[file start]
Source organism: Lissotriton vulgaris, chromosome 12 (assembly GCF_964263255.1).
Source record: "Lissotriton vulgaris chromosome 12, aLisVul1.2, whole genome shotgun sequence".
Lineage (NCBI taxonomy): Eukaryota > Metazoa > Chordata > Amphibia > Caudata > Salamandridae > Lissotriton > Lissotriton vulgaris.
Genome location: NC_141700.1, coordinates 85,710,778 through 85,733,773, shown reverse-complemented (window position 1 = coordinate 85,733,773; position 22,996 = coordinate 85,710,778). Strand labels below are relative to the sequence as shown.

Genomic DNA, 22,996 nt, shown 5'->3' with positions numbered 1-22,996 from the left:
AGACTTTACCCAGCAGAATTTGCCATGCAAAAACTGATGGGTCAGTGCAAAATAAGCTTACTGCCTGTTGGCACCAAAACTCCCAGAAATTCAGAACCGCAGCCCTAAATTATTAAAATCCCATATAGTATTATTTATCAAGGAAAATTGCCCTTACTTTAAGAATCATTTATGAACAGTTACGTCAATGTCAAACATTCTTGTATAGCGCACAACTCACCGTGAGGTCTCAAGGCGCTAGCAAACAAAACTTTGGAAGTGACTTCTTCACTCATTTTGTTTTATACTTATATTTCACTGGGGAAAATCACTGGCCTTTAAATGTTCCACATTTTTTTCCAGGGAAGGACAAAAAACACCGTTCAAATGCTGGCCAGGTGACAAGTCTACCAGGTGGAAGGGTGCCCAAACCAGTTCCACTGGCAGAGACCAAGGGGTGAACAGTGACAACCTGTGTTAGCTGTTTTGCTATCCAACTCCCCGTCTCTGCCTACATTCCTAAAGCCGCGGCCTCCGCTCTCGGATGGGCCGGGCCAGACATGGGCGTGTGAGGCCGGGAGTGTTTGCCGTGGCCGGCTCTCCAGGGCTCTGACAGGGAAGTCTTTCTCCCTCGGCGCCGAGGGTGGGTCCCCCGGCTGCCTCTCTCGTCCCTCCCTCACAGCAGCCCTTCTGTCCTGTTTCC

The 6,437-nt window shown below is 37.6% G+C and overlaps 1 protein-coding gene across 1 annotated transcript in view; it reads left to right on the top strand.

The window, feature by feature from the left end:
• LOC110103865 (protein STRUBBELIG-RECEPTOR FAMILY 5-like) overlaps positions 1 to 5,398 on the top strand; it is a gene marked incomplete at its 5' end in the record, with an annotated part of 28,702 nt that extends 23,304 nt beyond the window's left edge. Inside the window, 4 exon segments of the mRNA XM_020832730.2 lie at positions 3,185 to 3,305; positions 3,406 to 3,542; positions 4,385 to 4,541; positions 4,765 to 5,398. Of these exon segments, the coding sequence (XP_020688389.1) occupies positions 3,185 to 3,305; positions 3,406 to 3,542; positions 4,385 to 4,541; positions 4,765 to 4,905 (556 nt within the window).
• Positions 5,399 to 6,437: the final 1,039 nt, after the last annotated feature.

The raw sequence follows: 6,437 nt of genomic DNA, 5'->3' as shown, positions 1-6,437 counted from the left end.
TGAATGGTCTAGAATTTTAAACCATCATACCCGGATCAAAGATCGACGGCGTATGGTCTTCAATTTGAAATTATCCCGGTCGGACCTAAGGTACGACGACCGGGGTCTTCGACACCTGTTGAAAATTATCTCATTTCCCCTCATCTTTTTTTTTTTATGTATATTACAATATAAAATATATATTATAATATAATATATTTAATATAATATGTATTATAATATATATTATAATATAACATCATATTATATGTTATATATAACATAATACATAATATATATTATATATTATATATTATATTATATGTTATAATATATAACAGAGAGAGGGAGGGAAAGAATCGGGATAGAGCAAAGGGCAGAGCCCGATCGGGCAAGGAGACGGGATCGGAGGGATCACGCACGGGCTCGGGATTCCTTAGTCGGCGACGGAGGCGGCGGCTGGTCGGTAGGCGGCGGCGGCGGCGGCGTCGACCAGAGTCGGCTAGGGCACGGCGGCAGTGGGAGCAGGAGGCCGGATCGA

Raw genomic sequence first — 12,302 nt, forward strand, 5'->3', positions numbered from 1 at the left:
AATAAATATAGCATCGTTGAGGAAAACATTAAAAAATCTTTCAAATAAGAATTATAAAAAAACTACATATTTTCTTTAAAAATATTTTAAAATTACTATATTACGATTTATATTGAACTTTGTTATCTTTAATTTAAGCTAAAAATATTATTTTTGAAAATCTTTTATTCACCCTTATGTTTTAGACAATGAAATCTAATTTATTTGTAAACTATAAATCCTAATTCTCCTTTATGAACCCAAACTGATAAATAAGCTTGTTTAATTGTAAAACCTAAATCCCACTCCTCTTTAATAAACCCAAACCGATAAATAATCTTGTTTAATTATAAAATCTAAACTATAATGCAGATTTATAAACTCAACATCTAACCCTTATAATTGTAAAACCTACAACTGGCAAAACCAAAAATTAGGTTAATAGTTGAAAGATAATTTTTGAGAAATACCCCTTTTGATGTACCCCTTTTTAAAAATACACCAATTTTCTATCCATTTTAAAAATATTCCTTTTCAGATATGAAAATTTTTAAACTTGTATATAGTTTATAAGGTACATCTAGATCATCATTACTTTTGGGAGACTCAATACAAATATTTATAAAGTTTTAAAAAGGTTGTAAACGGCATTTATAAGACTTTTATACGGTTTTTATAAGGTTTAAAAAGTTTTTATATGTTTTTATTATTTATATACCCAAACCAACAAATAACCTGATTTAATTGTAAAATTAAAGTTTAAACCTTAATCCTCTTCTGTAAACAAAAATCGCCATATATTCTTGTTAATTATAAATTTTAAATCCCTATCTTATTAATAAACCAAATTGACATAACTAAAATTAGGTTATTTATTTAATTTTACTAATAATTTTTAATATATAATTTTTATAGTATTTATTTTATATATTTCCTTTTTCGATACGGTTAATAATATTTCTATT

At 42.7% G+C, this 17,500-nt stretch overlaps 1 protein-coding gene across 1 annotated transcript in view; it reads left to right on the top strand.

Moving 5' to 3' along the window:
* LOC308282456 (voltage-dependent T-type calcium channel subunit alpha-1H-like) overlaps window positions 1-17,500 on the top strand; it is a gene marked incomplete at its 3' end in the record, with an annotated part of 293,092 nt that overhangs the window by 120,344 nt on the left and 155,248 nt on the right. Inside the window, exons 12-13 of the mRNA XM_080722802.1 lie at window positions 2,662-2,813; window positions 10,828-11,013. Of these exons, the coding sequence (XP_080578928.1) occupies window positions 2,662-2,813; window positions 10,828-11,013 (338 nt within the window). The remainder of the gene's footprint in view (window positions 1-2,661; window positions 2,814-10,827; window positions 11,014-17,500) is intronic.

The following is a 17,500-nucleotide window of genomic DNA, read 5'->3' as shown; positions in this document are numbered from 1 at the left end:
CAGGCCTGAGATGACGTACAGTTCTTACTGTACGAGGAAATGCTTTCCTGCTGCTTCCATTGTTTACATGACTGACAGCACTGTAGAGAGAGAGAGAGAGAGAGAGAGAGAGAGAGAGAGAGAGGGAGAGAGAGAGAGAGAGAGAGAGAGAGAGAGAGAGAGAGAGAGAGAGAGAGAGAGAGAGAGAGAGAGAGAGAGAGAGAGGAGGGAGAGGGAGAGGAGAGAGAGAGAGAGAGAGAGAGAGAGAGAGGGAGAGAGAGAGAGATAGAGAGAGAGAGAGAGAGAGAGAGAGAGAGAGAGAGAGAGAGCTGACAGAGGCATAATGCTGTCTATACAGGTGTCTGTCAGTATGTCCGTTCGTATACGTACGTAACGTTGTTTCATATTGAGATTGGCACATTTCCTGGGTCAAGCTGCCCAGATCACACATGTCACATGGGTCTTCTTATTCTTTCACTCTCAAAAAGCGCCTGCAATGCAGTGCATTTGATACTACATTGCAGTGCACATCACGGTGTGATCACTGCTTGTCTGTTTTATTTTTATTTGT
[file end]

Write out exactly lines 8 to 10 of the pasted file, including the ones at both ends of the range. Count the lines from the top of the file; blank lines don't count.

The window, feature by feature from the left end:
• LOC110103865 (protein STRUBBELIG-RECEPTOR FAMILY 5-like) overlaps positions 1 to 5,398 on the top strand; it is a gene marked incomplete at its 5' end in the record, with an annotated part of 28,702 nt that extends 23,304 nt beyond the window's left edge. Inside the window, 4 exon segments of the mRNA XM_020832730.2 lie at positions 3,185 to 3,305; positions 3,406 to 3,542; positions 4,385 to 4,541; positions 4,765 to 5,398. Of these exon segments, the coding sequence (XP_020688389.1) occupies positions 3,185 to 3,305; positions 3,406 to 3,542; positions 4,385 to 4,541; positions 4,765 to 4,905 (556 nt within the window).
• Positions 5,399 to 6,437: the final 1,039 nt, after the last annotated feature.